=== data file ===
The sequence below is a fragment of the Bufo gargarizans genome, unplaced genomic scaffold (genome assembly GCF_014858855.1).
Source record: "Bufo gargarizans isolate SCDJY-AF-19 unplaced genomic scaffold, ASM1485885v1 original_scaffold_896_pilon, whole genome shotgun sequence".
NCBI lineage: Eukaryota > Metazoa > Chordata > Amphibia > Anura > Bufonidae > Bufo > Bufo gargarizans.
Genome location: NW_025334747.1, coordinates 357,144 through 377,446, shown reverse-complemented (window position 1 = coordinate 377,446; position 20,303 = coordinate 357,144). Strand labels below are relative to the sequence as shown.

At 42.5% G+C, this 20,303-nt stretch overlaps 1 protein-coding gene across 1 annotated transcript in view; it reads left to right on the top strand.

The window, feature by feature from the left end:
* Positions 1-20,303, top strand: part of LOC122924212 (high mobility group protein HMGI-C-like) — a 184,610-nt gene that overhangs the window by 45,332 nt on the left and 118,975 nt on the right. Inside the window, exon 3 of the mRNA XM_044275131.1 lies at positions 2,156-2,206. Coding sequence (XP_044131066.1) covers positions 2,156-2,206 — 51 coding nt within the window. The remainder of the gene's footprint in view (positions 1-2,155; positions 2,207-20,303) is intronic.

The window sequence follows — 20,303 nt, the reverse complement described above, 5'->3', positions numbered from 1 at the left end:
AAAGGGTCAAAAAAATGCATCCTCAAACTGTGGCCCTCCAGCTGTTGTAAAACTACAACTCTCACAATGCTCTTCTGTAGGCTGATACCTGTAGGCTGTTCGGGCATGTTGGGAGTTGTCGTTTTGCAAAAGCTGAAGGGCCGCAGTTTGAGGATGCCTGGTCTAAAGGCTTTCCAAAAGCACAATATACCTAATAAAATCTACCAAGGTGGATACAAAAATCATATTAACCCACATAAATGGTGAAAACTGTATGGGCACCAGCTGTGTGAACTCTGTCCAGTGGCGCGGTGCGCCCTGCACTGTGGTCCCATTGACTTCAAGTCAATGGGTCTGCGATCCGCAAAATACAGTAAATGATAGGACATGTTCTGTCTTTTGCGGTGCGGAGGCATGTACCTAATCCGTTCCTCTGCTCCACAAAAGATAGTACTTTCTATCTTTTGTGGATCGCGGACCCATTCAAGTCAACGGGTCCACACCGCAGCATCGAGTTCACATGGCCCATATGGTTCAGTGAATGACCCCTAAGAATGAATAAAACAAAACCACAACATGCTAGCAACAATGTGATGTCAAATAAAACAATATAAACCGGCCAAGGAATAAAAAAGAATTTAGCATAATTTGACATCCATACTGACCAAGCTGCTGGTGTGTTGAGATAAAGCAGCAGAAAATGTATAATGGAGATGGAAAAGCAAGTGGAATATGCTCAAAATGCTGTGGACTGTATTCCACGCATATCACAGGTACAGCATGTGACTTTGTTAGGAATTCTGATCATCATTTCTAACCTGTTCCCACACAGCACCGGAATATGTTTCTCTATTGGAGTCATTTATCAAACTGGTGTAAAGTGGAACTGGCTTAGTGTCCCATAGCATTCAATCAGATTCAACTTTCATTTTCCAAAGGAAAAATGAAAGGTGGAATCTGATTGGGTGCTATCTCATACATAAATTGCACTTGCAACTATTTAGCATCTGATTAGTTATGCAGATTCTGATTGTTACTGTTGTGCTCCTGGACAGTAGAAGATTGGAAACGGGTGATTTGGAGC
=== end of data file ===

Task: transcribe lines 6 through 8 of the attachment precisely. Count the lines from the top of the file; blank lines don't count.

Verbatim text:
The window, feature by feature from the left end:
* Positions 1-20,303, top strand: part of LOC122924212 (high mobility group protein HMGI-C-like) — a 184,610-nt gene that overhangs the window by 45,332 nt on the left and 118,975 nt on the right. Inside the window, exon 3 of the mRNA XM_044275131.1 lies at positions 2,156-2,206. Coding sequence (XP_044131066.1) covers positions 2,156-2,206 — 51 coding nt within the window. The remainder of the gene's footprint in view (positions 1-2,155; positions 2,207-20,303) is intronic.

The window sequence follows — 20,303 nt, the reverse complement described above, 5'->3', positions numbered from 1 at the left end: